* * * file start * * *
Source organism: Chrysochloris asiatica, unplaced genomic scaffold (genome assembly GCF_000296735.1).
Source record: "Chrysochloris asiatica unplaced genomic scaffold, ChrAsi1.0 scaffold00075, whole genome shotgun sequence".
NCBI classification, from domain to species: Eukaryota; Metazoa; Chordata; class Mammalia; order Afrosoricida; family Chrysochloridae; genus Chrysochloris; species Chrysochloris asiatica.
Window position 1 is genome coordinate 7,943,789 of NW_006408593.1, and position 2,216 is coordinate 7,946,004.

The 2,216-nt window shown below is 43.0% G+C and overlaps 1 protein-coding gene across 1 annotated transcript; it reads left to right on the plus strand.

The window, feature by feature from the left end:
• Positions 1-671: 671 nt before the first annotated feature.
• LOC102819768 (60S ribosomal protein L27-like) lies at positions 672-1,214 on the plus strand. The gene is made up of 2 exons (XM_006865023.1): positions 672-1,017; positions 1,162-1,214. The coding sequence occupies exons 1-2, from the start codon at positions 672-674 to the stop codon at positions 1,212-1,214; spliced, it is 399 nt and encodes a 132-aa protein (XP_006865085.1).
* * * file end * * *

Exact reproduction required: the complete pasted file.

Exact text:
Source organism: Chrysochloris asiatica, unplaced genomic scaffold (genome assembly GCF_000296735.1).
Source record: "Chrysochloris asiatica unplaced genomic scaffold, ChrAsi1.0 scaffold00075, whole genome shotgun sequence".
NCBI classification, from domain to species: Eukaryota; Metazoa; Chordata; class Mammalia; order Afrosoricida; family Chrysochloridae; genus Chrysochloris; species Chrysochloris asiatica.
Window position 1 is genome coordinate 7,943,789 of NW_006408593.1, and position 2,216 is coordinate 7,946,004.

The 2,216-nt window shown below is 43.0% G+C and overlaps 1 protein-coding gene across 1 annotated transcript; it reads left to right on the plus strand.

The window, feature by feature from the left end:
• Positions 1-671: 671 nt before the first annotated feature.
• LOC102819768 (60S ribosomal protein L27-like) lies at positions 672-1,214 on the plus strand. The gene is made up of 2 exons (XM_006865023.1): positions 672-1,017; positions 1,162-1,214. The coding sequence occupies exons 1-2, from the start codon at positions 672-674 to the stop codon at positions 1,212-1,214; spliced, it is 399 nt and encodes a 132-aa protein (XP_006865085.1).